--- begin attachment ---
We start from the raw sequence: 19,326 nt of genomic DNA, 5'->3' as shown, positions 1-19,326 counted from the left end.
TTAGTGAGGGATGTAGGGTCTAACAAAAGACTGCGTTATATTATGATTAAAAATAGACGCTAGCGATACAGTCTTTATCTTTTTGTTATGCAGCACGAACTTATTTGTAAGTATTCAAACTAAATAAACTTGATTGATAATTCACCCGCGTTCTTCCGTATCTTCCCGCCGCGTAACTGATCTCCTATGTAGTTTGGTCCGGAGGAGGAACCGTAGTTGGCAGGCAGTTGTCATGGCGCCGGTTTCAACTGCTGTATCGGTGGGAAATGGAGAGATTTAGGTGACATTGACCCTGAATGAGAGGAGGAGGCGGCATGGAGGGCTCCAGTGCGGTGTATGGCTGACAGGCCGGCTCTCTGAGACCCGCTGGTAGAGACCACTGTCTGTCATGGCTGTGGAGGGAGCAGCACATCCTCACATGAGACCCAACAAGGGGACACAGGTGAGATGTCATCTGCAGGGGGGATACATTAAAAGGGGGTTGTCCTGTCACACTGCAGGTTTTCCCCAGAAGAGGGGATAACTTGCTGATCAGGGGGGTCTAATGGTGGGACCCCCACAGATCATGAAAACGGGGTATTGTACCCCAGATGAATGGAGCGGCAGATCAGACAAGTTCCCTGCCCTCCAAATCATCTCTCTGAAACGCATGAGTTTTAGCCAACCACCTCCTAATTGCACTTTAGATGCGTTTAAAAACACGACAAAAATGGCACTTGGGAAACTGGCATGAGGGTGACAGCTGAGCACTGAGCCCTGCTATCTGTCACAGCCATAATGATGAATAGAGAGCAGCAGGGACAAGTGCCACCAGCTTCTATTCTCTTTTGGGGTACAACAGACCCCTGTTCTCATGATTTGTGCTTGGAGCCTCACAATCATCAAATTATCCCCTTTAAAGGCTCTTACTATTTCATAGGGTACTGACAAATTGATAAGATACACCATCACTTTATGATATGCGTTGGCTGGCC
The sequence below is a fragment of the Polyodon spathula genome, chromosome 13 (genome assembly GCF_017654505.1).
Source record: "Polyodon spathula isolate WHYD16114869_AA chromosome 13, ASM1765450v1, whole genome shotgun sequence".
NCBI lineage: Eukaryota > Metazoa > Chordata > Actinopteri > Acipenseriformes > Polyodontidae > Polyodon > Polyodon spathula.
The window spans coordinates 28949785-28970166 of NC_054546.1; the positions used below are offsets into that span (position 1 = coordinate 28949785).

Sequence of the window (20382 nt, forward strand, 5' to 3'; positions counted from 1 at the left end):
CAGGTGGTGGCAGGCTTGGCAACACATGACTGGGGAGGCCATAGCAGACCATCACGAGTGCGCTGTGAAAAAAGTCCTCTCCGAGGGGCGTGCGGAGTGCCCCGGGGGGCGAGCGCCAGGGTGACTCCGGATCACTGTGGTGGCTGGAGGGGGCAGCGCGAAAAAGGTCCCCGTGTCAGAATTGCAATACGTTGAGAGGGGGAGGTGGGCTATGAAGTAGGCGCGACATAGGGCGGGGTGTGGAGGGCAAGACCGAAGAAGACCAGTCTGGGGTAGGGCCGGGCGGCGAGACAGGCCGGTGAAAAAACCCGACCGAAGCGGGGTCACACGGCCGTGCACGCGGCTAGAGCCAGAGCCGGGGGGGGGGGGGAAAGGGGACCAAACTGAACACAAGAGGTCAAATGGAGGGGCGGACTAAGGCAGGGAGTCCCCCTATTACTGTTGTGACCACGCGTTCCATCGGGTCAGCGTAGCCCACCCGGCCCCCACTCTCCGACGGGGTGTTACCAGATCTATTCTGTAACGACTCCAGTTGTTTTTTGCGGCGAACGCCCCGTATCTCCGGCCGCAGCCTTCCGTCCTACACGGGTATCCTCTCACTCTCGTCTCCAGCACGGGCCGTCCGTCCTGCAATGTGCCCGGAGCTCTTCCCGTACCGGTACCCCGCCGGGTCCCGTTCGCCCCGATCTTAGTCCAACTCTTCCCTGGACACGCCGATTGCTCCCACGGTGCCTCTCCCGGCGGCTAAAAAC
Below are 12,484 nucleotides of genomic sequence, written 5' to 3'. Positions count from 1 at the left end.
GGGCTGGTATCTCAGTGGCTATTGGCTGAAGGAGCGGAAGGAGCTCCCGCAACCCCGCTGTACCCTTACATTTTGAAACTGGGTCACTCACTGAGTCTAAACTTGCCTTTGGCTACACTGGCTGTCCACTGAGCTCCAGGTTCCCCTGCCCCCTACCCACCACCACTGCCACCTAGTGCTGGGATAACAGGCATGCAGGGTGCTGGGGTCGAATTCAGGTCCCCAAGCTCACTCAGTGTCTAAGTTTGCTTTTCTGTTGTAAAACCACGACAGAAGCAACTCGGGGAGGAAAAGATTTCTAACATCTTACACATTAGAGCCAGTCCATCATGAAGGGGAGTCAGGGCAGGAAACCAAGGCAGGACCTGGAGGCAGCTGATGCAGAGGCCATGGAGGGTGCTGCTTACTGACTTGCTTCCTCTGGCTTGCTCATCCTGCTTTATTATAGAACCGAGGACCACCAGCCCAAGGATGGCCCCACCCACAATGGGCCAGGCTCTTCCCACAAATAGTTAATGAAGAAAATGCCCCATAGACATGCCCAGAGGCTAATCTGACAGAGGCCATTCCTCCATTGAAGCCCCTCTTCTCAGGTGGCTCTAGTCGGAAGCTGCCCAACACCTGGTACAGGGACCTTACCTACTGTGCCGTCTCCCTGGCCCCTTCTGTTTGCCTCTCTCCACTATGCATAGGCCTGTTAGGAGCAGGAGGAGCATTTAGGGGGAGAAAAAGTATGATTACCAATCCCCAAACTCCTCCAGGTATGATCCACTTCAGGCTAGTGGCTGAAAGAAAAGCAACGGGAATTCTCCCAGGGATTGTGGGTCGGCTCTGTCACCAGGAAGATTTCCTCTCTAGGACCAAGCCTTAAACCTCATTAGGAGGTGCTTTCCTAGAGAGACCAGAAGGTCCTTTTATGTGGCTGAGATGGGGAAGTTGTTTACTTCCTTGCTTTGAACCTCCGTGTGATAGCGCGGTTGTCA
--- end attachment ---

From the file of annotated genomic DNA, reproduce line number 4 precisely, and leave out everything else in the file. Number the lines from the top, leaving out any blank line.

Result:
Source record: "Polyodon spathula isolate WHYD16114869_AA chromosome 13, ASM1765450v1, whole genome shotgun sequence".